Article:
Crittenden's argument is simple: "We don't support the people who do the parenting job fully enough, and then we hold them accountable. To people who say that families should be more directly responsible, my answer is, 'Does anyone think children are strictly a private matter?' Children are the basis of a civilized society. What are we going to do if we don't have them anymore, or have them in an indifferent way?"

Referring to a popular book, she says, "No wonder many mothers talk about 'surrendering to motherhood' as if it were a gigantic defeat." She thinks that particular angle is just a ploy, an exaggerated way of getting attention, and laughs at the irony that her agent, Katinka Matson of the husband-wife firm of Brockman Inc., also handled a book entitled Mothers Don't Matter: Parents Don't Count. She praises Matson and her agency highly for taking on her own project and knowing just how to sell it: "They got the idea immediately. Not everybody gets it." Matson says she opted to work with Crittenden "because I thought she was really bringing a new perspective to a problem or solution that nobody had talked about in the way she was. Also, she was passionate and dogged and wasn't going to let go."

The original contract was signed in 1994 with another agent and another publisher on the basis of a 70-page proposal. Disagreements arose later that Crittenden says she isn't comfortable discussing. She switched agents and signed a new agreement with Holt. She credits Matson with helping her restructure the second proposal and shape the final manuscript. The delay, she says, resulted "in an infinitely better book." One result of her protracted labors is that she has collected enough material to write two more books. She won't divulge details, only stating that her new projects are natural extensions of the current book.

Living in Washington, Crittenden had the advantage of the Library of Congress and its vast collections, and she didn't hire any research help. Nor did she usually tape interviews. She didn't need to, in part because she was so fascinated by her subject. "I've never written anything that took so much time, but I found I wasn't bored for one second. I just loved it because, for one thing, there are so many disparate pieces. When I felt I was just running out of steam on one piece, I would wake up the next morning and say, 'I'm going to do this other one.' It was as though I was writing four or five stories at once. When I felt excited about one, that was the one I would work on that day."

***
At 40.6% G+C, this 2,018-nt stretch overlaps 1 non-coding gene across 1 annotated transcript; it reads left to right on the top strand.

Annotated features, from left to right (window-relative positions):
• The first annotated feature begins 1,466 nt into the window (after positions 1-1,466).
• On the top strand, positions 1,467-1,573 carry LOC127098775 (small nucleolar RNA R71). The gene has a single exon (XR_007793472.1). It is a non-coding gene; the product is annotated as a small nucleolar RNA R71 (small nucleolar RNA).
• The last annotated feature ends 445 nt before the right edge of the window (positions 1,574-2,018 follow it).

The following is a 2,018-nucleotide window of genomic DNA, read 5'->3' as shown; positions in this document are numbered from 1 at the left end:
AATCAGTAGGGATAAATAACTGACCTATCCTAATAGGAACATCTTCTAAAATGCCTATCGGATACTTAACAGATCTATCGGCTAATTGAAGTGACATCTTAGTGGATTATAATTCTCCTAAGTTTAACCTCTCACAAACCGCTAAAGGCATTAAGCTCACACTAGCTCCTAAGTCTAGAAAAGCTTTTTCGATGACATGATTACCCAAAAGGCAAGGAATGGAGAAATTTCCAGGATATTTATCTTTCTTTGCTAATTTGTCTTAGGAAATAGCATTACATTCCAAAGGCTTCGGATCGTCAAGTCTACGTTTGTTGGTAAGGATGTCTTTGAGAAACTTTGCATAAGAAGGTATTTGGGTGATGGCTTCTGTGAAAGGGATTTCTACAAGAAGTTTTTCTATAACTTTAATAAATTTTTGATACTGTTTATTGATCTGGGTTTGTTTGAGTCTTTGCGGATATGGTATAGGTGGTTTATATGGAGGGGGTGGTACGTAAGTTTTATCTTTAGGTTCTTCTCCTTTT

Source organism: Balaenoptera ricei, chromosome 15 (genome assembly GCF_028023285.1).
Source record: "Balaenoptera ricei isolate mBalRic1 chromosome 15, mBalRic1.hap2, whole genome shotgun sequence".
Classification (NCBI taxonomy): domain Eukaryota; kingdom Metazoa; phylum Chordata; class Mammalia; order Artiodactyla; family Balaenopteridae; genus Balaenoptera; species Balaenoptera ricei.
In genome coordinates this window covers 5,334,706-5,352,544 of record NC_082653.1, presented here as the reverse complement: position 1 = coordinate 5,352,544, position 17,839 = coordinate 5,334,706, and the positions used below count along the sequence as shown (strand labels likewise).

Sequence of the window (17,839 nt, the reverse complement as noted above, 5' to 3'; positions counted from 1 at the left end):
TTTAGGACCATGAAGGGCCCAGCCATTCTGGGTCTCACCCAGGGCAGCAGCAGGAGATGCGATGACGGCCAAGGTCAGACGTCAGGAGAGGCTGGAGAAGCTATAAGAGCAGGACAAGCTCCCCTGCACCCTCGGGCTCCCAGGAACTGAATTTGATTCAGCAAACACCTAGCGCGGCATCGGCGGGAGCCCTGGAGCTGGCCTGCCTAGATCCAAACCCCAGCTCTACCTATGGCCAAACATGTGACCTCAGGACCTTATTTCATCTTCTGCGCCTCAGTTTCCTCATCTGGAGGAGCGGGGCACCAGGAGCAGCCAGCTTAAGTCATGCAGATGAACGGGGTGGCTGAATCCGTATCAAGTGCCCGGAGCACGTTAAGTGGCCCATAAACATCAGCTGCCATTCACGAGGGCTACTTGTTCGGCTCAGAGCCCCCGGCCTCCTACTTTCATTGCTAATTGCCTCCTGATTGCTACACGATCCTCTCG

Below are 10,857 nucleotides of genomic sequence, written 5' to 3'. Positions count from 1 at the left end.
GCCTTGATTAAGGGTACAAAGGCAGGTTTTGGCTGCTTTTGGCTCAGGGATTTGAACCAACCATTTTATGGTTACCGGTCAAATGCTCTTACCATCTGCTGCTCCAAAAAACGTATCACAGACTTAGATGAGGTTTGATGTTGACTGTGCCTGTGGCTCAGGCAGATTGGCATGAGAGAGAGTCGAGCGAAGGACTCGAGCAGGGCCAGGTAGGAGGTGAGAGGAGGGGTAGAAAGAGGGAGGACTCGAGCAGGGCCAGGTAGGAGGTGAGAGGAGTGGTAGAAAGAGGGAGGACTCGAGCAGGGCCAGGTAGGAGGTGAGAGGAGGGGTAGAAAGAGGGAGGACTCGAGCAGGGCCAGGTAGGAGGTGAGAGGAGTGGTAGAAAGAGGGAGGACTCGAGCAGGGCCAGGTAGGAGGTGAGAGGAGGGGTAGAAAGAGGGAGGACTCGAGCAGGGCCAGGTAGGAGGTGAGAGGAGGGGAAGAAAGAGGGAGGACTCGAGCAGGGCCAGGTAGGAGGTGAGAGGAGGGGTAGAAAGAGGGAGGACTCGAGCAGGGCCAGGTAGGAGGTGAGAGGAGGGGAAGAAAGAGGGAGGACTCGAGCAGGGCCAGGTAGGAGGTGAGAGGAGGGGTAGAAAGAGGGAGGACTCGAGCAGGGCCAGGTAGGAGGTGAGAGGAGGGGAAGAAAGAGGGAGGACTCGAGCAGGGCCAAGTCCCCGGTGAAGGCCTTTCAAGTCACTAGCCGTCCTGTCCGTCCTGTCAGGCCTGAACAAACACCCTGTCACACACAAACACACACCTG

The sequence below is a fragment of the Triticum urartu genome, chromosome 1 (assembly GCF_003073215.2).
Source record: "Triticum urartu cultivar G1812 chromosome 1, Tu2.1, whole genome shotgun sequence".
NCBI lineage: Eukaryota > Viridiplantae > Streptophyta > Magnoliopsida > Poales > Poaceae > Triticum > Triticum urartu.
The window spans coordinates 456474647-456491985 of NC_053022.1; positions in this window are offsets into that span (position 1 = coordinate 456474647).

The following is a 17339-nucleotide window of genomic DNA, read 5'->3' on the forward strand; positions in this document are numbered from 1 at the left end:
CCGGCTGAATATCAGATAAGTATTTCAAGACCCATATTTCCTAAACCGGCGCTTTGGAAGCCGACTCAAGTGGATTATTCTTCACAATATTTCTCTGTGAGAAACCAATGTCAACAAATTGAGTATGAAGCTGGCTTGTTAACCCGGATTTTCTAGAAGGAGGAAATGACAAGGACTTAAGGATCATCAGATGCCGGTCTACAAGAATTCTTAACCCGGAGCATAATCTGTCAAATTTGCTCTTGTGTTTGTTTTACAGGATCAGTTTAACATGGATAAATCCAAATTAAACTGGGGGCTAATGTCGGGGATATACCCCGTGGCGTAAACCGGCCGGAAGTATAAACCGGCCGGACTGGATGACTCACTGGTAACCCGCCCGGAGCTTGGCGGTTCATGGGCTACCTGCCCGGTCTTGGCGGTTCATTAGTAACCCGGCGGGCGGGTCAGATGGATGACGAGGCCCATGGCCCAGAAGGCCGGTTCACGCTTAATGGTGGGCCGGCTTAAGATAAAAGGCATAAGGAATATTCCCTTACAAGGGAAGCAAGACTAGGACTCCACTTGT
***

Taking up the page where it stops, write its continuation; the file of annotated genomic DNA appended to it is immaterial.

Her office, meanwhile, "got messier and messier," she warns on the way upstairs to the large sun-filled room where she works. In one corner stands a Stairmaster machine and diagonally opposite is a computer and desk space. Books and papers are everywhere. A pile of old drafts overflows a large basket on the floor. At first she didn't even use the Internet, she says. "I was working too hard and didn't take the time." She had WordPerfect on an old computer and another machine for e-mail. Then the old computer seized up and died one week before the manuscript was due. A local shop managed to undo the damage and salvage her material.

As the interview winds down, Crittenden's husband comes into the room briefly to say hello and offer up a glass of freshly squeezed apple juice. Then son James appears to talk abut the logistics of the day's chores. He is a lanky, dark-haired high school senior planning to study film in college.

Crittenden's one regret is that her mother, to whom she has dedicated the book, died at 61 when the author was in her 30s. "I just felt that writing about motherhood, I should give this to mom. I really wish she were here. She never got to know my son."

Geracimos is a Washington, D.C.—based writer working on a child's memoir of divorce.